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Gary Graver, Welles' Director of Photography, Dies



Gary Graver, a cinematographer who worked with Orson Welles in the final years of the director's life and fought for decades to see Welles' last film finished and released, died.

Graver died at his home in Rancho Mirage on Thursday, according to Jillian Kesner-Graver, his wife of 25 years. He was 68.

He was Welles' director of photography on the films "F is for Fake," "Filming Othello, "It's All True," and "The Other Side of The Wind," a movie Welles left unfinished at his death in 1985 and which Graver unsuccessfully tried to bring to the screen until his own death.

"He was a maverick cameraman who could do anything," said Curtis Harrington, a director who made the 2002 film "Usher" with Graver. "He also was very close to Orson, who recognized his wonderful qualities as a human being."

When Welles died, he left only about 40 minutes of edited footage of "The Other Side of the Wind," a film about a gifted director's artistic decline that he had worked on for 15 years. It starred fellow directors John Huston and Peter Bogdanovich.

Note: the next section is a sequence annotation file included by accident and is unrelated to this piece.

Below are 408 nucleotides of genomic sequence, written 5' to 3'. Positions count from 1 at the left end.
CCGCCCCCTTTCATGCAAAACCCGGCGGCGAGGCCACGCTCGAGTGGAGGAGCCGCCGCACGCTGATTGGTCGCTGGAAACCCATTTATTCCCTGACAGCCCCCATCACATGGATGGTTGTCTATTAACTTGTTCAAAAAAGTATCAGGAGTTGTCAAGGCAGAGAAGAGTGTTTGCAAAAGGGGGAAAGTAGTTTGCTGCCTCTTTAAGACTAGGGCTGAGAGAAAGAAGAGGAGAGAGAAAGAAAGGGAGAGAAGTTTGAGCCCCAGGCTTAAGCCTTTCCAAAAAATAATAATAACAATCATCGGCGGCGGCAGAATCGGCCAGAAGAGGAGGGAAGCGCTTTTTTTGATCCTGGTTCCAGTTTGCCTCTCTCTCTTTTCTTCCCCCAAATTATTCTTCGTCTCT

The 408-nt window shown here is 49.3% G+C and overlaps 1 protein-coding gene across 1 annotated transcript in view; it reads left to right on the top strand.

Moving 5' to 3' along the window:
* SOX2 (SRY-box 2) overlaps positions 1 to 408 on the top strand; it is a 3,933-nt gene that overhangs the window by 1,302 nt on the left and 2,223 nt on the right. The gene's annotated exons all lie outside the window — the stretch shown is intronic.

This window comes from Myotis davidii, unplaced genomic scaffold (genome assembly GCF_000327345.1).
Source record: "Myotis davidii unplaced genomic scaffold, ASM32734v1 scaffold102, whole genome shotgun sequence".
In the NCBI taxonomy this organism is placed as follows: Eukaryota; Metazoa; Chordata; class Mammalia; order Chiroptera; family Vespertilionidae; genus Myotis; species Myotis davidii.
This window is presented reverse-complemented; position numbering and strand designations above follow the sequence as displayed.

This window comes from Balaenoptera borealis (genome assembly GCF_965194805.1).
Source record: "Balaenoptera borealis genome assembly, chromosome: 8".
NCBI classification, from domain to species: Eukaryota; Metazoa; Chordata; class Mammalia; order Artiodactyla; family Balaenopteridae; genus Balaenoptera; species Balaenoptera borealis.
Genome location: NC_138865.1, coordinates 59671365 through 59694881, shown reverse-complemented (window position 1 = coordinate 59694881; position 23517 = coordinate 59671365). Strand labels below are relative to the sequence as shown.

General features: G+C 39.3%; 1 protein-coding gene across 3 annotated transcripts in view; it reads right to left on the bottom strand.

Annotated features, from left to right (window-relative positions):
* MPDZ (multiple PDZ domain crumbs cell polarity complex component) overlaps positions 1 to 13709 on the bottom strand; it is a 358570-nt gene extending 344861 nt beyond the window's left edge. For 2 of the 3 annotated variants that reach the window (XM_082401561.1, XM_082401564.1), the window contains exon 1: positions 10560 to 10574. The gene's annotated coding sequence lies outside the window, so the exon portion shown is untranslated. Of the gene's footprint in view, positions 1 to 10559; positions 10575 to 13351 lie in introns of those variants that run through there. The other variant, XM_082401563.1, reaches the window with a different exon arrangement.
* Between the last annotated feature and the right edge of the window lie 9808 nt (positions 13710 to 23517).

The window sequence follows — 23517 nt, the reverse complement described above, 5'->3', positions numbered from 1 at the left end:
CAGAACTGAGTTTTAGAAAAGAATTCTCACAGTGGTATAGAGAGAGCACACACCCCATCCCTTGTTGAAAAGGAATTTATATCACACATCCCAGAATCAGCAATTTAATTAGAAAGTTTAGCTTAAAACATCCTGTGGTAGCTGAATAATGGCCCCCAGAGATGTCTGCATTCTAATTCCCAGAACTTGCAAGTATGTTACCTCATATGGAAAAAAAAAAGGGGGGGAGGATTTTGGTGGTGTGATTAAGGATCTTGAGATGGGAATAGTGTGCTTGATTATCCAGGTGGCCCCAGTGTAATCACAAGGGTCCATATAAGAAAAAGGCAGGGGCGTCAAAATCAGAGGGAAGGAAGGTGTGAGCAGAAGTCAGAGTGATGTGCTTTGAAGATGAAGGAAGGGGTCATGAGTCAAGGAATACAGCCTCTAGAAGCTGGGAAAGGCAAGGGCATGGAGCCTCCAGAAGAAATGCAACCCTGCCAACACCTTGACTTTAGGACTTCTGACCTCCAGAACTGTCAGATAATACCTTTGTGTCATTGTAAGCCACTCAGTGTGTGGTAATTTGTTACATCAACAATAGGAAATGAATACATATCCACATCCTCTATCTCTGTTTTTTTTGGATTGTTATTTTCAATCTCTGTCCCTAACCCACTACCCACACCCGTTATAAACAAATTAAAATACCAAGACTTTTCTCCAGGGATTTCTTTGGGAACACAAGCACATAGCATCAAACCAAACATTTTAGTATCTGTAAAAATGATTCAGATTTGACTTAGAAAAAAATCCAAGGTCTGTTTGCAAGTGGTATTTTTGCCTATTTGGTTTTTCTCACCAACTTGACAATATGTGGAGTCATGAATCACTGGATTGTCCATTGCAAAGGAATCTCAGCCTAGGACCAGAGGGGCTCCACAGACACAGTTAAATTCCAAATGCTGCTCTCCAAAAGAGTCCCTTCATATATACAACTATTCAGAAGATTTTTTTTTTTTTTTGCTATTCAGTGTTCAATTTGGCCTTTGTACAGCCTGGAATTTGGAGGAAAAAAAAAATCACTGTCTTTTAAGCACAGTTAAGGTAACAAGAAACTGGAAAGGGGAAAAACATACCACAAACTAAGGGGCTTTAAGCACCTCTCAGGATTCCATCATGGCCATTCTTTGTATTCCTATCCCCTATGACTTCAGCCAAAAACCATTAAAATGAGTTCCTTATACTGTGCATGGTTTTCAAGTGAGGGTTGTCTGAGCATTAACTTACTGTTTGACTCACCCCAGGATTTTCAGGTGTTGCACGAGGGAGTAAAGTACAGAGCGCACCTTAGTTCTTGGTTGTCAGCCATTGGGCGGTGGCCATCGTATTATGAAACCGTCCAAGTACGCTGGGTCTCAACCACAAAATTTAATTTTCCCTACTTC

Graver tried to raise the $3.5 million he thought was necessary to piece together the film from Welles' script and editing notes.

Graver had recently untangled the rights to the film and had been working on a deal with the Showtime cable television network, according to Variety film critic Todd McCarthy, who was himself making a documentary with Graver.

Graver met Welles in 1970, when he called the director at the Beverly Hills Hotel and asked to work with him. Welles invited him to visit the same day and asked him to shoot early tests for "The Other Side of the Wind," Kesner-Graver said.

"I called Orson because I knew we would have the same sense of humor and that we would get along," Graver told the Los Angeles Times in a 2004 interview. "I knew how to make a movie without much money, and he liked that."

The pair would eventually work together on 15 projects.

Graver also shot several low-budget movies for cult horror director Roger Corman, and filmed the 1977 directorial debut of Ron Howard, "Grand Theft Auto."


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